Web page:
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Have an Inkbird controller on my apex

(Apex is the backup temp controller turning OFF the Inkbird in case of failure like a stuck ON heater or bad temp sensor of the Inkbird )

Inkbird turns ON:

Heater at 24.6c ( and OFF at 25.3c )
Fans at 25.7c ( and OFF at 25.2c )

Apex turns OFF:

Inkbird below 24c / 75.2F
Inkbird above 27c / 80.6F

Lights at 27c 80.6F

Just got these cheap clipon fans for evaporative cooling for now until I can get a GHL PropellorBreeze - works great though! (The bad part = it works great so your ATO empties faster)

8244832E-1CE2-40CF-84CB-718955968F15.jpeg

E344E417-2C1E-4CA2-A6DF-3F2A43D1B4B1.jpeg
 
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JCM

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I dont "temp control" my tank very much. I have 2 75w heaters on my ~80g system. One kicks on at 73F, the other at 75F. No thermostat controller or tank controller.

Tank normally stays around 75F regardless of season. I'd probably intervene if it dropped below 70 or much above 80. Though honestly I probably wouldn't know because I never check.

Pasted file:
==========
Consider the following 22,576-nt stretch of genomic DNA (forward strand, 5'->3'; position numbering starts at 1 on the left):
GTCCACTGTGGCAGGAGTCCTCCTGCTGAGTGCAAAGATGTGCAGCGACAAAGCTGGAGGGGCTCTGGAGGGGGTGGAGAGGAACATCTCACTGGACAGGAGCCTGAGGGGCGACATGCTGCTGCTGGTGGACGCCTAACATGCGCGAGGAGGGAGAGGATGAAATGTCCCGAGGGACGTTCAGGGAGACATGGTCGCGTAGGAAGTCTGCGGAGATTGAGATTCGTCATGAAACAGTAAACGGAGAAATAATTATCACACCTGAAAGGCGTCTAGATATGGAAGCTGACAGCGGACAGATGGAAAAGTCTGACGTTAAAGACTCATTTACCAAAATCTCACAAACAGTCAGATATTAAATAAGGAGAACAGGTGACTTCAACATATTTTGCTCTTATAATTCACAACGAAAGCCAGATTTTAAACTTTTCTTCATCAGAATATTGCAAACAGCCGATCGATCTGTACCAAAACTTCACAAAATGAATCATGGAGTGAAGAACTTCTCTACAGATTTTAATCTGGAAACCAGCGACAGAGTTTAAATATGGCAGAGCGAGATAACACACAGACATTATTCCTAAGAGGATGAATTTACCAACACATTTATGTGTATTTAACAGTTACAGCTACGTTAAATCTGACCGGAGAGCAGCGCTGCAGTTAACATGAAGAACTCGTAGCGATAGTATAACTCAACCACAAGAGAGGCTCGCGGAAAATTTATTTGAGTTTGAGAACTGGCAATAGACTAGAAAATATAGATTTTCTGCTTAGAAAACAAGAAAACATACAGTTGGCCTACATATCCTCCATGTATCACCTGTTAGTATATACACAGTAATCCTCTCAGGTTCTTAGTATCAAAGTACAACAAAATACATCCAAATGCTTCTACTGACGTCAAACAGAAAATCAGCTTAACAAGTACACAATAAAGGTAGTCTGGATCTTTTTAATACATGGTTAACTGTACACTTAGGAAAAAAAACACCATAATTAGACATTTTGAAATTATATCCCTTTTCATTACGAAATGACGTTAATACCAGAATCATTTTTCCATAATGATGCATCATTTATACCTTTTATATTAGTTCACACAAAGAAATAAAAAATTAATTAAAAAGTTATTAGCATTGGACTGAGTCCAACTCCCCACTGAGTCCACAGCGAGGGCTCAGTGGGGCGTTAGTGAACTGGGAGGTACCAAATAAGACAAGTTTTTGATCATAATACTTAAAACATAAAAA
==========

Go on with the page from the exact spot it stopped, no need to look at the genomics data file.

Reeffraff

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Thank you for sharing @Reeffraff I always wondered about what temperatures occur on the reef in the summer. I have a question, I have always believed and experienced that corals are so much easier to keep than fish even though everyone in this hobby says the opposite. Anyway, if corals can withstand short temperature fluctuations up to 86 what about marine fish? Are they more sensitive to higher temperatures than corals? I mean corals are close to the sun always. Fish stay deeper under the thermocline and probably don't face the heat of shallow waters long-term right?
Fish can tolerate wider fluctuations in environmental parameters/water conditions than corals so from that perspective fish are hardier. However, a single species of fish is generally subject to a greater array of diseases/parasites than a given species of coral. A fish disease that becomes established in a reef tank (ich, velvet, euronema etc) could easily make certain types of fish more difficult to maintain than corals in that aquarium. If proper QT and treatment procedures are followed prior to introduction of any animal (fish or invert) to a display tank, then I am firmly in the camp that fish are easier to maintain than corals.